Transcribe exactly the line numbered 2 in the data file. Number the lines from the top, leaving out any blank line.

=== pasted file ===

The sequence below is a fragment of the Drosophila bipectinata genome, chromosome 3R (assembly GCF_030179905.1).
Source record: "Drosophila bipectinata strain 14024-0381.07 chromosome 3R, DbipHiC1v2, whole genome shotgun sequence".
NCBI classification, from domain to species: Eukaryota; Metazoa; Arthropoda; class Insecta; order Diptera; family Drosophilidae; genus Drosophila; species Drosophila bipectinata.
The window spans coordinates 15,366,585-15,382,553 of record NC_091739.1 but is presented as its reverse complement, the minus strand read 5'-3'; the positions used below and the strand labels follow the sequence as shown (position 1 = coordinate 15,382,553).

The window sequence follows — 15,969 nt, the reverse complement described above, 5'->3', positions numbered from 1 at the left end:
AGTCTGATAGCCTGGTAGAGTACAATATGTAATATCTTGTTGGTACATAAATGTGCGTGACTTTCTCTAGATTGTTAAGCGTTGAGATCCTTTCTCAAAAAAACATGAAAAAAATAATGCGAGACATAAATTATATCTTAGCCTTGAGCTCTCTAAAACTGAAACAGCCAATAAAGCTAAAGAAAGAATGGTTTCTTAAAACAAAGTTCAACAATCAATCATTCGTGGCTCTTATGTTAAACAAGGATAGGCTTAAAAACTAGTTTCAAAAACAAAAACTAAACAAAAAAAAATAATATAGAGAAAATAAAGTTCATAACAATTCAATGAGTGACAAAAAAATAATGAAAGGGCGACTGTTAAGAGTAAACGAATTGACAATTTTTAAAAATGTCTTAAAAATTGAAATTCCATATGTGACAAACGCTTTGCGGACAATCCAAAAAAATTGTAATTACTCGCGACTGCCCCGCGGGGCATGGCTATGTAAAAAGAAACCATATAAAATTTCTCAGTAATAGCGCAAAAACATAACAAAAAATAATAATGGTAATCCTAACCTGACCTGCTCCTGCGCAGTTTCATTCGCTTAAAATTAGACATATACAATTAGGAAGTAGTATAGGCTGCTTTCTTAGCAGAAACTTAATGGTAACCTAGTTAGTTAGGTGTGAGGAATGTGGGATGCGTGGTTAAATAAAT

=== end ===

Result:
Source record: "Drosophila bipectinata strain 14024-0381.07 chromosome 3R, DbipHiC1v2, whole genome shotgun sequence".